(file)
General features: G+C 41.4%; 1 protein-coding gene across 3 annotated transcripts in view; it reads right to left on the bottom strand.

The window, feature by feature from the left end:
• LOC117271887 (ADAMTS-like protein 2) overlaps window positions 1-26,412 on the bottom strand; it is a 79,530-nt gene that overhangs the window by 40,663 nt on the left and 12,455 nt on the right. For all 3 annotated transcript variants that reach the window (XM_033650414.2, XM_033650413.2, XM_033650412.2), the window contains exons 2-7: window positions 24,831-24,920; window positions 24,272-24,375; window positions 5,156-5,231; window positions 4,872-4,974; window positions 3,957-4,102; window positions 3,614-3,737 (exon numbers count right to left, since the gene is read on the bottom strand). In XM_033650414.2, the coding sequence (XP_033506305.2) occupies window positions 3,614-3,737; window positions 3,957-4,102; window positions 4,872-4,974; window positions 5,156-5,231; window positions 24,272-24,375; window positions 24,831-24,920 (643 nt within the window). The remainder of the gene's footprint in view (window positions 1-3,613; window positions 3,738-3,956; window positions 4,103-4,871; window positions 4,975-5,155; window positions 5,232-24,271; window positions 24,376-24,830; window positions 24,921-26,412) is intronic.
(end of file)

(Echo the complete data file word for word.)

General features: G+C 41.4%; 1 protein-coding gene across 3 annotated transcripts in view; it reads right to left on the bottom strand.

The window, feature by feature from the left end:
• LOC117271887 (ADAMTS-like protein 2) overlaps window positions 1-26,412 on the bottom strand; it is a 79,530-nt gene that overhangs the window by 40,663 nt on the left and 12,455 nt on the right. For all 3 annotated transcript variants that reach the window (XM_033650414.2, XM_033650413.2, XM_033650412.2), the window contains exons 2-7: window positions 24,831-24,920; window positions 24,272-24,375; window positions 5,156-5,231; window positions 4,872-4,974; window positions 3,957-4,102; window positions 3,614-3,737 (exon numbers count right to left, since the gene is read on the bottom strand). In XM_033650414.2, the coding sequence (XP_033506305.2) occupies window positions 3,614-3,737; window positions 3,957-4,102; window positions 4,872-4,974; window positions 5,156-5,231; window positions 24,272-24,375; window positions 24,831-24,920 (643 nt within the window). The remainder of the gene's footprint in view (window positions 1-3,613; window positions 3,738-3,956; window positions 4,103-4,871; window positions 4,975-5,155; window positions 5,232-24,271; window positions 24,376-24,830; window positions 24,921-26,412) is intronic.